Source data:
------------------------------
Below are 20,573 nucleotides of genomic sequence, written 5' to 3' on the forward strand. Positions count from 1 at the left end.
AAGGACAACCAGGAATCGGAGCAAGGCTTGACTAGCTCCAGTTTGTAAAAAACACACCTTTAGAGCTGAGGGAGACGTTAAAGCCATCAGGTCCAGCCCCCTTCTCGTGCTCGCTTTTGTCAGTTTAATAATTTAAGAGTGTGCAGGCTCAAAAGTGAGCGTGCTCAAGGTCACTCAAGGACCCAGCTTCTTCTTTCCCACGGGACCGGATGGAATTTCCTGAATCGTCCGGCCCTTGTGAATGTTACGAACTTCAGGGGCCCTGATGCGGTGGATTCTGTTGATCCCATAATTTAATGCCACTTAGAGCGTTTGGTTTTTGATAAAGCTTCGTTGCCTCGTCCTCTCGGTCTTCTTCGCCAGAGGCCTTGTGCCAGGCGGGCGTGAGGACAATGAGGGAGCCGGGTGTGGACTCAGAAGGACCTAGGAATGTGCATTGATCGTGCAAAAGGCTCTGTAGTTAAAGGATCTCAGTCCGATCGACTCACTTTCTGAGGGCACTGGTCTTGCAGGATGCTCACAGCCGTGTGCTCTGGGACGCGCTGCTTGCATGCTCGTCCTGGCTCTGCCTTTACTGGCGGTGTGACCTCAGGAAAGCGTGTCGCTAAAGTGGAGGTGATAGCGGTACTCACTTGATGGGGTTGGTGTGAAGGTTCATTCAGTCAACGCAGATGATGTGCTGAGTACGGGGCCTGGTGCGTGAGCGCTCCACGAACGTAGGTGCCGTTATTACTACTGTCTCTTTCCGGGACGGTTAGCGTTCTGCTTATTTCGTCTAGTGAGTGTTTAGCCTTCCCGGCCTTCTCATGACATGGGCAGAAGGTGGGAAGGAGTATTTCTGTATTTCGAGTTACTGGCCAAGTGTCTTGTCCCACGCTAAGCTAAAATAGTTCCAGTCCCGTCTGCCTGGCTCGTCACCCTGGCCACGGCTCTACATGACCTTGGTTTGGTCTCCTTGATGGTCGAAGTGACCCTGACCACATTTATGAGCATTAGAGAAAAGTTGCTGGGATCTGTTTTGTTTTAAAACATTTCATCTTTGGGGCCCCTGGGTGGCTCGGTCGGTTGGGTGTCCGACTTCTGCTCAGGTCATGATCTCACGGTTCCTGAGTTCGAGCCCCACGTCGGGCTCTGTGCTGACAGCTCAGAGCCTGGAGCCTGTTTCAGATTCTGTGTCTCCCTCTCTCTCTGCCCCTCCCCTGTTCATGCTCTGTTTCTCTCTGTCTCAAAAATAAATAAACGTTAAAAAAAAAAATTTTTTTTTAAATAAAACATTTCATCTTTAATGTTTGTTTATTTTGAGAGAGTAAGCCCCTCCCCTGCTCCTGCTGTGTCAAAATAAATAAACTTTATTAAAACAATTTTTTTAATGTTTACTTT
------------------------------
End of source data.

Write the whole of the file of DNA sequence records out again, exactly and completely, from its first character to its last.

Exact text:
Below are 20,573 nucleotides of genomic sequence, written 5' to 3' on the forward strand. Positions count from 1 at the left end.
AAGGACAACCAGGAATCGGAGCAAGGCTTGACTAGCTCCAGTTTGTAAAAAACACACCTTTAGAGCTGAGGGAGACGTTAAAGCCATCAGGTCCAGCCCCCTTCTCGTGCTCGCTTTTGTCAGTTTAATAATTTAAGAGTGTGCAGGCTCAAAAGTGAGCGTGCTCAAGGTCACTCAAGGACCCAGCTTCTTCTTTCCCACGGGACCGGATGGAATTTCCTGAATCGTCCGGCCCTTGTGAATGTTACGAACTTCAGGGGCCCTGATGCGGTGGATTCTGTTGATCCCATAATTTAATGCCACTTAGAGCGTTTGGTTTTTGATAAAGCTTCGTTGCCTCGTCCTCTCGGTCTTCTTCGCCAGAGGCCTTGTGCCAGGCGGGCGTGAGGACAATGAGGGAGCCGGGTGTGGACTCAGAAGGACCTAGGAATGTGCATTGATCGTGCAAAAGGCTCTGTAGTTAAAGGATCTCAGTCCGATCGACTCACTTTCTGAGGGCACTGGTCTTGCAGGATGCTCACAGCCGTGTGCTCTGGGACGCGCTGCTTGCATGCTCGTCCTGGCTCTGCCTTTACTGGCGGTGTGACCTCAGGAAAGCGTGTCGCTAAAGTGGAGGTGATAGCGGTACTCACTTGATGGGGTTGGTGTGAAGGTTCATTCAGTCAACGCAGATGATGTGCTGAGTACGGGGCCTGGTGCGTGAGCGCTCCACGAACGTAGGTGCCGTTATTACTACTGTCTCTTTCCGGGACGGTTAGCGTTCTGCTTATTTCGTCTAGTGAGTGTTTAGCCTTCCCGGCCTTCTCATGACATGGGCAGAAGGTGGGAAGGAGTATTTCTGTATTTCGAGTTACTGGCCAAGTGTCTTGTCCCACGCTAAGCTAAAATAGTTCCAGTCCCGTCTGCCTGGCTCGTCACCCTGGCCACGGCTCTACATGACCTTGGTTTGGTCTCCTTGATGGTCGAAGTGACCCTGACCACATTTATGAGCATTAGAGAAAAGTTGCTGGGATCTGTTTTGTTTTAAAACATTTCATCTTTGGGGCCCCTGGGTGGCTCGGTCGGTTGGGTGTCCGACTTCTGCTCAGGTCATGATCTCACGGTTCCTGAGTTCGAGCCCCACGTCGGGCTCTGTGCTGACAGCTCAGAGCCTGGAGCCTGTTTCAGATTCTGTGTCTCCCTCTCTCTCTGCCCCTCCCCTGTTCATGCTCTGTTTCTCTCTGTCTCAAAAATAAATAAACGTTAAAAAAAAAAATTTTTTTTTAAATAAAACATTTCATCTTTAATGTTTGTTTATTTTGAGAGAGTAAGCCCCTCCCCTGCTCCTGCTGTGTCAAAATAAATAAACTTTATTAAAACAATTTTTTTAATGTTTACTTT